935) Living Faith (pt. 10 of 10)

The best one-volume introduction to the Christian faith I’ve seen is What’s Christianity All About? by John Schwarz.  There is also a condensed version of this book titled Living Faith(containing approximately 25% of the complete content).  John has given me permission to reprint the entire text of Living Faith on this website.  A chapter a day for ten days will be presented here as Meditations #926-#935.  These meditations will be considerably longer than my usual post, but if you take the time to read them you will receive an excellent overview of the basics of Christianity.  For more thorough study of the subjects in the ten chapters, purchase the larger book What’s Christianity All About? (Print and electronic versions available at Amazon.com).




Habits of Godly Living

     The year 1989 saw the publication of Stephen Covey’s national bestseller The Seven Habits of Highly Effective People.  How can we live out and give witness to our Christian faith in today’s world?  One way would be to develop “Seven Habits of Godly Living” from the second tablet commandments (five through ten), Jesus’ Beatitudes and antitheses in the Sermon on the Mount, Paul’s fruit of the Spirit in his letter to the Galatians (5:22-23), Paul’s virtues in his letter to the Colossians (3:12-15), and Paul’s teachings on Christian behavior in Romans (12:9-21).  From these and other texts, we can develop “Habits of Godly Living” to guide us in living Christian lives in our homes, neighborhoods, and places of work.

The Ten Commandments:  Rules for Christian Living

     Israel was called to be Gods “light to the nations” (Isaiah 42:6), something that would draw people to God.  How was Israel to be such a people?  By observing the commandments God gave to Moses on Mount Sinai, contained in the books of Exodus (20:3-17) and Deuteronomy (5:7-21).  Jesus affirms the commandments in his dialogue with the rich young man (Mark 10:19), and the apostle Paul does so in his letter to the Romans (13:9).

     Many people read the Ten Commandments as a series of narrow shall nots.  But Pastor James Moore, in his book When All Else Fails. . . Read the Instructions, says, “The Ten Commandments tell us how things work, how life holds together, how God meant things to be.  Anyone can see that life is better when we love God and other people… when we respect our parents and tell the truth… and when we are honest and faithful in all of our relationships.”

     1.  You shall have no other gods before me.  The word “gods” refers to the fact that there were many gods in the ancient world.  Today we do not think in terms of a plurality of “gods,” but we do worship other gods— reputation, success, wealth, power, pleasure.  We are called to love God with our heart, soul, mind and strength (Deuteronomy 6:5 and Mark 12:30), which means giving God first priority in our lives.

      2.  You shall not make for yourself an idol.  God told Moses, “I AM WHO I AM” (Exodus 3:14).  God spoke but was not seen.  For this reason no graven (sculpted, carved or chiseled) image was possible.  Today we don’t make idols of God, but we do idolize others— royalty, rock musicians, movie and television stars, and professional athletes.  We are called to worship God and God alone.

     3.  You shall not misuse the name of the Lord your God.  The word God does not mean the name of God— which was so sacred that it was never audibly uttered in ancient Israel— but the essence of God.  Today this commandment refers primarily to language that profanes God in speech, jokes, writings and graffiti…  We are to take God’s name in earnest, not in vain, as we pray in the Lord’s Prayer:  “Hallowed be thy name.”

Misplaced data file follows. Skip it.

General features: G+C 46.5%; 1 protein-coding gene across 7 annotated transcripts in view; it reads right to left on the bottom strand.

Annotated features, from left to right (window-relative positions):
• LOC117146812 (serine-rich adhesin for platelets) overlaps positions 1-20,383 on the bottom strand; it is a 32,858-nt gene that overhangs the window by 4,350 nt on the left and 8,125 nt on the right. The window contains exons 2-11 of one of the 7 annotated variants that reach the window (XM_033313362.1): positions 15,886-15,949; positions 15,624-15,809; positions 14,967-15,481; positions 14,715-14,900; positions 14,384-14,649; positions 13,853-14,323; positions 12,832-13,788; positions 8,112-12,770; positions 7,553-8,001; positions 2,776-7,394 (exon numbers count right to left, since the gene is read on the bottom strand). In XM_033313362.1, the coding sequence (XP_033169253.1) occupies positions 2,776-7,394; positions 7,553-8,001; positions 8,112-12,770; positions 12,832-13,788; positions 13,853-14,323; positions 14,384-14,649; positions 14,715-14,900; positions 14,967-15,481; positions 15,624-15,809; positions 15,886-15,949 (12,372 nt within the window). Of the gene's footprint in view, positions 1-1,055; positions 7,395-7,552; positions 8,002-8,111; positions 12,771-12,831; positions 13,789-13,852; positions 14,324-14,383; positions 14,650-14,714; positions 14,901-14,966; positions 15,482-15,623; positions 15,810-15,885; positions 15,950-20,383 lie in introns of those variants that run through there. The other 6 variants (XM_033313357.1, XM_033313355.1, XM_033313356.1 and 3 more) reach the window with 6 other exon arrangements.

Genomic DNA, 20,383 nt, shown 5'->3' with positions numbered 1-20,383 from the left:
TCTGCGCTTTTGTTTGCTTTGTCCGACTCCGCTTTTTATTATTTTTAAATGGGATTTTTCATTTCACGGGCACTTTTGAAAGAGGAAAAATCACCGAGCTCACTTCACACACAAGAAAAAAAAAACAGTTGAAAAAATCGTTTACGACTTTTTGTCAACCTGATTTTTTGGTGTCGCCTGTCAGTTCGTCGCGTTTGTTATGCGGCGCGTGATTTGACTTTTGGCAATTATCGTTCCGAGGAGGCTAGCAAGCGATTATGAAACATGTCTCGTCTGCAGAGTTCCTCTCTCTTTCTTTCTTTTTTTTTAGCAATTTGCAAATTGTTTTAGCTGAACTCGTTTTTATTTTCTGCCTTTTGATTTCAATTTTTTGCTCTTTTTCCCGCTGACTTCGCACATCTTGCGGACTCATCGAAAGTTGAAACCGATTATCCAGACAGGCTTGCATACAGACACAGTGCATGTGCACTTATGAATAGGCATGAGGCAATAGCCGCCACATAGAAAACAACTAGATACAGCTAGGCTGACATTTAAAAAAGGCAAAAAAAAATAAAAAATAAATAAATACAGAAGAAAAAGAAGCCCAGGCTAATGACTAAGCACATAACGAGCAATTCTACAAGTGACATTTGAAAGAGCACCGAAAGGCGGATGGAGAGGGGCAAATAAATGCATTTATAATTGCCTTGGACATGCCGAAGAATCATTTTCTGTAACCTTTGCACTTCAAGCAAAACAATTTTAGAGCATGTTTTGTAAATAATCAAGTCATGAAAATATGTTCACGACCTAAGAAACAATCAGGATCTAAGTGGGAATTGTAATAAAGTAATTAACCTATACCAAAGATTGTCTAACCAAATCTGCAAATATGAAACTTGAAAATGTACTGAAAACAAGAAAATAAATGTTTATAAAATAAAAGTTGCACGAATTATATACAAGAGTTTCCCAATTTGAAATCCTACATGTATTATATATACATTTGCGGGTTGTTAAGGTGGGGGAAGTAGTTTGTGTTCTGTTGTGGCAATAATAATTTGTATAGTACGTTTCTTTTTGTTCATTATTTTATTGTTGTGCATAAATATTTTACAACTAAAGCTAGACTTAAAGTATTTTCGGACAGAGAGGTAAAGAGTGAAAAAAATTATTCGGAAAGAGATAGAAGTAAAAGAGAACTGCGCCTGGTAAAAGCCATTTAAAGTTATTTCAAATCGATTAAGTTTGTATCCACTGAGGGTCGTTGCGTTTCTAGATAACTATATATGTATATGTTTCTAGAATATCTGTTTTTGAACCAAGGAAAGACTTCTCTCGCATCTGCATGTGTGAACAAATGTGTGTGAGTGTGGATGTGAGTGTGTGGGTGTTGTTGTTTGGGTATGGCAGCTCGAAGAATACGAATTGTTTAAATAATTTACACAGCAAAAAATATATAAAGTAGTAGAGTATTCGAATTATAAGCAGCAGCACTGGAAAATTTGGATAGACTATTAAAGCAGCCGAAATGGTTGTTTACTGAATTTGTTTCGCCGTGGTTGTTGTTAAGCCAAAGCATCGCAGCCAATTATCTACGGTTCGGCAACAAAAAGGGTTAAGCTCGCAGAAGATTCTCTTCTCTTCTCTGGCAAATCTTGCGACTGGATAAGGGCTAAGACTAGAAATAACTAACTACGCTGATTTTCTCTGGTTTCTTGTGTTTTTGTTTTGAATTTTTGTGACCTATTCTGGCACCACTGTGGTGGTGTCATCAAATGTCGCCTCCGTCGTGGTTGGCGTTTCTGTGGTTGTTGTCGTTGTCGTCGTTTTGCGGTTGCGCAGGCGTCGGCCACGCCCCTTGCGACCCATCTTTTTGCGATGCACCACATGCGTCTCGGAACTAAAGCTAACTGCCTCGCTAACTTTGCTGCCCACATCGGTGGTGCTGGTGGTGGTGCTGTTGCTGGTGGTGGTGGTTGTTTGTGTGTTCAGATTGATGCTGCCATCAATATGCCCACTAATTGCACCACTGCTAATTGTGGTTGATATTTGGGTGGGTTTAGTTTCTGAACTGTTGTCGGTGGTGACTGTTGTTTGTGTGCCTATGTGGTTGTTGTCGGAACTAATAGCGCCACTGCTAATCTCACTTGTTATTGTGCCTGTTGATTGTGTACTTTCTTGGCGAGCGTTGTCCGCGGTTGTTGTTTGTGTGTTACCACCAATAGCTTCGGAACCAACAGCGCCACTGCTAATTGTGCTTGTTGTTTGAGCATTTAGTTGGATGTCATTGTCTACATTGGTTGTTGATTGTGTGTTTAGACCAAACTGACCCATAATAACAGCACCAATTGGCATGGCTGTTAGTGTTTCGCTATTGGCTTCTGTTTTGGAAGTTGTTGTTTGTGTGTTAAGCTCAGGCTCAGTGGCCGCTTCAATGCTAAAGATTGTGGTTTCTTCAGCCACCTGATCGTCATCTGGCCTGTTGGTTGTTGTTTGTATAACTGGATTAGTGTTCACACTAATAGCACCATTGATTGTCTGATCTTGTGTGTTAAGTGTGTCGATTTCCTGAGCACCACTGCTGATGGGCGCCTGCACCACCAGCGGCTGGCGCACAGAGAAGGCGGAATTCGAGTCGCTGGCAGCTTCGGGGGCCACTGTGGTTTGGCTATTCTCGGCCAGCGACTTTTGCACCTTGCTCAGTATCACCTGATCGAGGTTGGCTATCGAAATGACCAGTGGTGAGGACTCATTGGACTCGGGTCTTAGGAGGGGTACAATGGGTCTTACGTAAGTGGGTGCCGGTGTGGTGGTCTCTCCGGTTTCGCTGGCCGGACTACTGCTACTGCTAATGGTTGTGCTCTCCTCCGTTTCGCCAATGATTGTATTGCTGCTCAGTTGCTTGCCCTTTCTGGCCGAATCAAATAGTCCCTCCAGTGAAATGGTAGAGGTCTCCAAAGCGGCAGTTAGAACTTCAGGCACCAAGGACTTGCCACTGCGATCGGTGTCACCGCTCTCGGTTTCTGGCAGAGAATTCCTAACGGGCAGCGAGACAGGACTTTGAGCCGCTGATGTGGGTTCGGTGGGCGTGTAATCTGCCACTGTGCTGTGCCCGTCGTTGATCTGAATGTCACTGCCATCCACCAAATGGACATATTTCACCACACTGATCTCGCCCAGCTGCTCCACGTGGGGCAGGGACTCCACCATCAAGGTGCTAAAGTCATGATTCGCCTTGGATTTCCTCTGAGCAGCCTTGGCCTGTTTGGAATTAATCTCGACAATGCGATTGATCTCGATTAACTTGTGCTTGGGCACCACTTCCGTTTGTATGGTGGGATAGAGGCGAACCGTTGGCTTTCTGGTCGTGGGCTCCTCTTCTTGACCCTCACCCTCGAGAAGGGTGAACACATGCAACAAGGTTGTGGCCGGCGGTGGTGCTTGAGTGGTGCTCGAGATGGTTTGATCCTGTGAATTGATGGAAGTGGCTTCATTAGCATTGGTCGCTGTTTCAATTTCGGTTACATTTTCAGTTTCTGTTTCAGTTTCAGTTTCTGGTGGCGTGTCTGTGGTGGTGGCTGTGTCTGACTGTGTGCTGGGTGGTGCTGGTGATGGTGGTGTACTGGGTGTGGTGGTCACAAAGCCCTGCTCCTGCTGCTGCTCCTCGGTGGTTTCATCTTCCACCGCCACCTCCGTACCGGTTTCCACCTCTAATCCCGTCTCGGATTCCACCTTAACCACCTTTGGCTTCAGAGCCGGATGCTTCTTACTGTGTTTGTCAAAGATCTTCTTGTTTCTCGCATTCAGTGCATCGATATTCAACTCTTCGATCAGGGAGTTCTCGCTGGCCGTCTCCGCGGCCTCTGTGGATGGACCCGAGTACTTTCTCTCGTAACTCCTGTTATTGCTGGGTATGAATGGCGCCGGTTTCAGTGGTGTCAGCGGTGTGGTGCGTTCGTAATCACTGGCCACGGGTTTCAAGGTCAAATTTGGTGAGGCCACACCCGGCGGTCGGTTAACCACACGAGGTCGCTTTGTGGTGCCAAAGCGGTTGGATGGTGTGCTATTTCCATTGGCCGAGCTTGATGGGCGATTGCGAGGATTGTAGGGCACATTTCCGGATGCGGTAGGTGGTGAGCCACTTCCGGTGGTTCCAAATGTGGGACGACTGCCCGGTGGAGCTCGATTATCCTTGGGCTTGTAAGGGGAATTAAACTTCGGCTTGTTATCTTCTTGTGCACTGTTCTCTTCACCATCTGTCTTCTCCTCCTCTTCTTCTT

4.  Remember the Sabbath day by keeping it holy.  God rested on the seventh day so that he could enjoy his creation; the Israelites rested on the seventh day so that they could enjoy God.  Today Sunday has moved from a holy day to a holiday.  We honor this commandment by keeping Sunday holy.

     5.  Honor your father and your mother.  The remaining six commandments have to do with our relationships with others— our parents, our spouse and our neighbors.  Today we have a diminished view of the family, and also the elderly (we admire youth and youthfulness, not old age).  We need to care for those who have no family— those for whom we can become family— showing the kind of hospitality Jesus referred to when he said, in the story of the sheep and the goats, “I was a stranger and you invited me in” (Matthew 25:35).

     6.  You shall not murder.  This commandment has to do with the sanctity of life.  It has been broadened by some to include any form of killing and furnishes the biblical basis for those who oppose capital punishment, war, euthanasia, even recruitment into the armed forces.  It also furnishes the basis for those who say that aborting an embryo is killing one made in the image of God (Genesis 1:26).

     7.  You shall not commit adultery.  This commandment protects the institution of marriage, in which God joins man and woman together to become “one flesh” (Genesis 2:24 and Mark 10:6-9).

     8.  You shall not steal.  This commandment has to do with honesty.  In its broadest form, it deals with the misappropriation of funds and property, the manipulation of others through bribery and payoffs, and the falsification of reports and records,

     9.  You shall not give false testimony against your neighbor.  This commandment has to do with truthfulness.  It includes perjury, slander, libel and gossip— in fact, the protection of another person’s reputation against any form of false witness, even remaining silent when a person is being wrongly slandered.

     10.  You shall not covet.  The final commandment is a prohibition against desiring and lusting after status and success, wealth and possessions, health and youthfulness, and pleasure in all its physical forms.  Coveting (envy) is one of the seven deadly sins.  How do we control covetousness?  By practicing its opposite, which is contentedness.

The Sermon on the Mount:  The Christian Manifesto

     There are two so-called sermons in the Gospels:  Matthew’s Sermon on the Mount (Matthew 5:1-7:29) and Luke’s Sermon on the Plain (Luke 6:17-49).  Matthew’s Sermon on the Mount is the more familiar of the two.  It is presented as a single piece, but many believe it is a summary of Jesus’ teachings because of its length and complexity and because there is a different placement of the various passages in Luke’s Gospel.  On which “mount” the sermon was preached is not known, but in the Bible mounts are places where God has spoken and revealed himself.  Examples include Mount Moriah (where Isaac was taken to be sacrificed), Mount Sinai, Mount Carmel (where Elijah battled the prophets of Baal), the Mount of Transfiguration, and Mount Zion, where the psalmist says God “resides” (Psalm 48:1-2).